US President Barack Obama has said that he himself was surprised by his public crying this week while talking of steps to tackle gun violence. (AFP File Photo)
US President Barack Obama has said that he himself was surprised by his public crying this week while talking of steps to tackle gun violence.
"I was, too, actually," Obama told CNN during a town hall on gun laws in a suburb here.
"I think a lot of people were surprised by that moment," he was asked about his weeping incident at the White House this week.
"I've said this before. It continues to haunt me. It was one of the worst days of my presidency," Obama said.
Wiping away tears as he spoke of children killed in Connecticut in 2012, Obama unveiled a series of executive actions on guns, including expanding mandatory background checks for some private sales.
Obama said he visited Newtown two days after what happened. "It was still very raw. It's the only time I've ever seen Secret Service cry on duty. It wasn't just the parents.
You had siblings, 10-year-olds, eight-year- olds, three-year-olds who in some cases didn't even understand that their brother or sister weren't going to be coming home," he said.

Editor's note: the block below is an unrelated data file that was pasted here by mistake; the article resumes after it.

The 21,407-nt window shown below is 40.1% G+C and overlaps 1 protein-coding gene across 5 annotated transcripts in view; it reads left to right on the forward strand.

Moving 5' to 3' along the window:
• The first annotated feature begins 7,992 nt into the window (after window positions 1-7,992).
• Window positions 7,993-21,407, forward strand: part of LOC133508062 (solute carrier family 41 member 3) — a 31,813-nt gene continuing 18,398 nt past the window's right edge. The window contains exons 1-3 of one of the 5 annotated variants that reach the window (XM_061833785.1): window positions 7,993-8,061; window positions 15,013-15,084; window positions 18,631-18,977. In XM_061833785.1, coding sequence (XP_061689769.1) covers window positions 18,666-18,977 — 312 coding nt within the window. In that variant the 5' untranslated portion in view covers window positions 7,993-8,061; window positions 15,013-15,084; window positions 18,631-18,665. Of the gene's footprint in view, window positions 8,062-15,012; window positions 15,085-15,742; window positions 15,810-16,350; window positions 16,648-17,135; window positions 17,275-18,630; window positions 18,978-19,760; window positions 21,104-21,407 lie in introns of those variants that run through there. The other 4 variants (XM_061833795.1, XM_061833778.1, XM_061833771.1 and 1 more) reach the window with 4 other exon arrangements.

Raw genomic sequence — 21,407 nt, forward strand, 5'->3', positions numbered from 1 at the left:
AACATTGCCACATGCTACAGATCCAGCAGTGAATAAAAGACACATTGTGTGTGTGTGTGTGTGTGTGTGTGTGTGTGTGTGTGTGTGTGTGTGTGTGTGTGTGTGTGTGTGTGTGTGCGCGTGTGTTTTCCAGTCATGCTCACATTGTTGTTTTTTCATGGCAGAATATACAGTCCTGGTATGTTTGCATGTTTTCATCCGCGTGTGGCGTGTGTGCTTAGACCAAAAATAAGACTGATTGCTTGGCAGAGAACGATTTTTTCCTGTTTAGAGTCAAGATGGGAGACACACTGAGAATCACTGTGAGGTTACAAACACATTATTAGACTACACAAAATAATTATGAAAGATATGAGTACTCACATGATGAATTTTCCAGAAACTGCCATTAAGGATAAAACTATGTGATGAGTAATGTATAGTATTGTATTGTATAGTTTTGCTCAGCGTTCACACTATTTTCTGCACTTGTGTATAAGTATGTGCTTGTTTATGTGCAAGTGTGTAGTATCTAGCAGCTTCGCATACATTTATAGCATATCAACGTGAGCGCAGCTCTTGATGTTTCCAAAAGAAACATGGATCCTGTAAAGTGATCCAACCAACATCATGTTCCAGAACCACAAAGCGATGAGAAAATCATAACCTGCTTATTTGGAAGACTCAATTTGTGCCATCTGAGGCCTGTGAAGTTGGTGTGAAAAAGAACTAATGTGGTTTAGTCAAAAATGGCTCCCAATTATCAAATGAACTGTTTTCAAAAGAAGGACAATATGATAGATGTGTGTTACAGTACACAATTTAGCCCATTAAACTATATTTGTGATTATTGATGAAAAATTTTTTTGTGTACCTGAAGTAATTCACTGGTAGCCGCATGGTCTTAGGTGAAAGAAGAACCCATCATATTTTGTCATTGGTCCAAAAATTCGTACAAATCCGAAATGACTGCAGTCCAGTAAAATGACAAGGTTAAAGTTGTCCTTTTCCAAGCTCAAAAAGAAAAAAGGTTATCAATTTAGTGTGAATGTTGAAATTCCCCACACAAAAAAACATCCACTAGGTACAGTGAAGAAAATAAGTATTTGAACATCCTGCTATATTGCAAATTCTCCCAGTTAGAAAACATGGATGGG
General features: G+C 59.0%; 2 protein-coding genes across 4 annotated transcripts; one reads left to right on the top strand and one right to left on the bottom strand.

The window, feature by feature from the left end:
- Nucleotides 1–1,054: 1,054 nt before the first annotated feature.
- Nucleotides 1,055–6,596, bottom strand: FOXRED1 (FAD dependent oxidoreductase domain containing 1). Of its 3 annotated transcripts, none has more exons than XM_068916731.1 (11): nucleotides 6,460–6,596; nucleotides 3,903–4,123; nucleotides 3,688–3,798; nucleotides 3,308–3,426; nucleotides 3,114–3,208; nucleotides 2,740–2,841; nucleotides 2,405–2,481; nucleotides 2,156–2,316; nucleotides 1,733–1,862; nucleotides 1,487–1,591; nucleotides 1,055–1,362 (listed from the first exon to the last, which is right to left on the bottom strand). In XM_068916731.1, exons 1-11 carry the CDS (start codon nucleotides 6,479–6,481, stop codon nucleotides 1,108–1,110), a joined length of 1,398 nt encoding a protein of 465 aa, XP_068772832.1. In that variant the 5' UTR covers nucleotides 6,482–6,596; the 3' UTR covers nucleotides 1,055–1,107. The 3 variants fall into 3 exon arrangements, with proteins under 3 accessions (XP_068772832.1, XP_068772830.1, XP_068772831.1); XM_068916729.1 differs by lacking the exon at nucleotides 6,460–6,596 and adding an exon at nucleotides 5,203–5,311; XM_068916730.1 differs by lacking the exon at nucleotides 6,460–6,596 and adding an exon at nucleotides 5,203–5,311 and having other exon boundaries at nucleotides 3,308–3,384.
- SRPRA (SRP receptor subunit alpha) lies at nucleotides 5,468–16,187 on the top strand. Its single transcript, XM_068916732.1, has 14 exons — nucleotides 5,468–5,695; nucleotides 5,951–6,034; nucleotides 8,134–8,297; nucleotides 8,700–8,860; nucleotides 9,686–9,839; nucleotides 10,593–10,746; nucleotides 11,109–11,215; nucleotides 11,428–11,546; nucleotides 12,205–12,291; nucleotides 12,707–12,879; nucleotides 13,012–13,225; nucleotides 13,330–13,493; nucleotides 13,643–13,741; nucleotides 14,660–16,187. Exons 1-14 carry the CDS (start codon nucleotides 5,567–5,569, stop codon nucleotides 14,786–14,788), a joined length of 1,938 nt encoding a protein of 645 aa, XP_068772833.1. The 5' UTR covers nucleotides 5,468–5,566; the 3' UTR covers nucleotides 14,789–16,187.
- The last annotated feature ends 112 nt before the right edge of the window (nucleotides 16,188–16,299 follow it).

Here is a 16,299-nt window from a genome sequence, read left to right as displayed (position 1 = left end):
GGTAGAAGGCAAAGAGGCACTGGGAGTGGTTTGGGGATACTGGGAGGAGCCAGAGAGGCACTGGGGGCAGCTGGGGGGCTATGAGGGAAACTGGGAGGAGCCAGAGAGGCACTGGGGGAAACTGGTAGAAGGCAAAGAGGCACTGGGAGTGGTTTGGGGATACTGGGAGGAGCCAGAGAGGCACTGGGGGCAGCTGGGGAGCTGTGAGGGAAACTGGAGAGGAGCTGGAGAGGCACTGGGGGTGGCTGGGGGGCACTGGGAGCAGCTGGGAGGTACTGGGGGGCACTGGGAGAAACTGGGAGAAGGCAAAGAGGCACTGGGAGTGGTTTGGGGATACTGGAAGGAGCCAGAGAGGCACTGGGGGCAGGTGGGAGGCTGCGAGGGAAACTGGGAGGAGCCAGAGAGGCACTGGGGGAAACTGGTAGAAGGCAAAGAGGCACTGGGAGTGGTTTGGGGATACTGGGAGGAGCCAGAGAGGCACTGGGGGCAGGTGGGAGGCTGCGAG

Obama said that he's never owned a gun but said that doesn't mean he he's spearheading a 'conspiracy' to take away other Americans' constitutional right to purchase firearms. "I have never owned a gun," Obama said.
"I grew up mostly in Hawaii, and other than hunting for wild pig, which they do once in a while there's not the popularity of hunting and sportsmanship with guns as much as there are in other parts of the country," he said.
Then Obama recollected the conversation he had once with Michelle while they were campaigning for presidency.
"Michelle and I are, then, campaigning out in Iowa, and we're going to farms, and we're going to counties, and at one point, Michelle turned to me, and she said, you know, if I was living in a farmhouse where the sheriff's department is pretty far away and somebody can just turn off the highway and come up to the farm, I'd want to have a shotgun or a rifle to make sure that I was protected and my family was protected," Obama said.
"And she was absolutely right. So part of the reason I think that this ends up being such a difficult issue is because people occupy different realities," he said.
Obama strongly refuted allegations that he wants to take everybody's gun, describing it as a conspiracy.
"Part of the challenge in this is that the gun debate gets wrapped up in broader debates about whether the federal government is oppressive and there are conspiracy theories floating around the Internet these days all the time," he said.
"It is fair to call the conspiracy,...Are you suggesting that the notion that we are creating a plot to take everybody's guns away so that we can impose martial law...Yes, that is a conspiracy! I would hope that would agree with that," he said.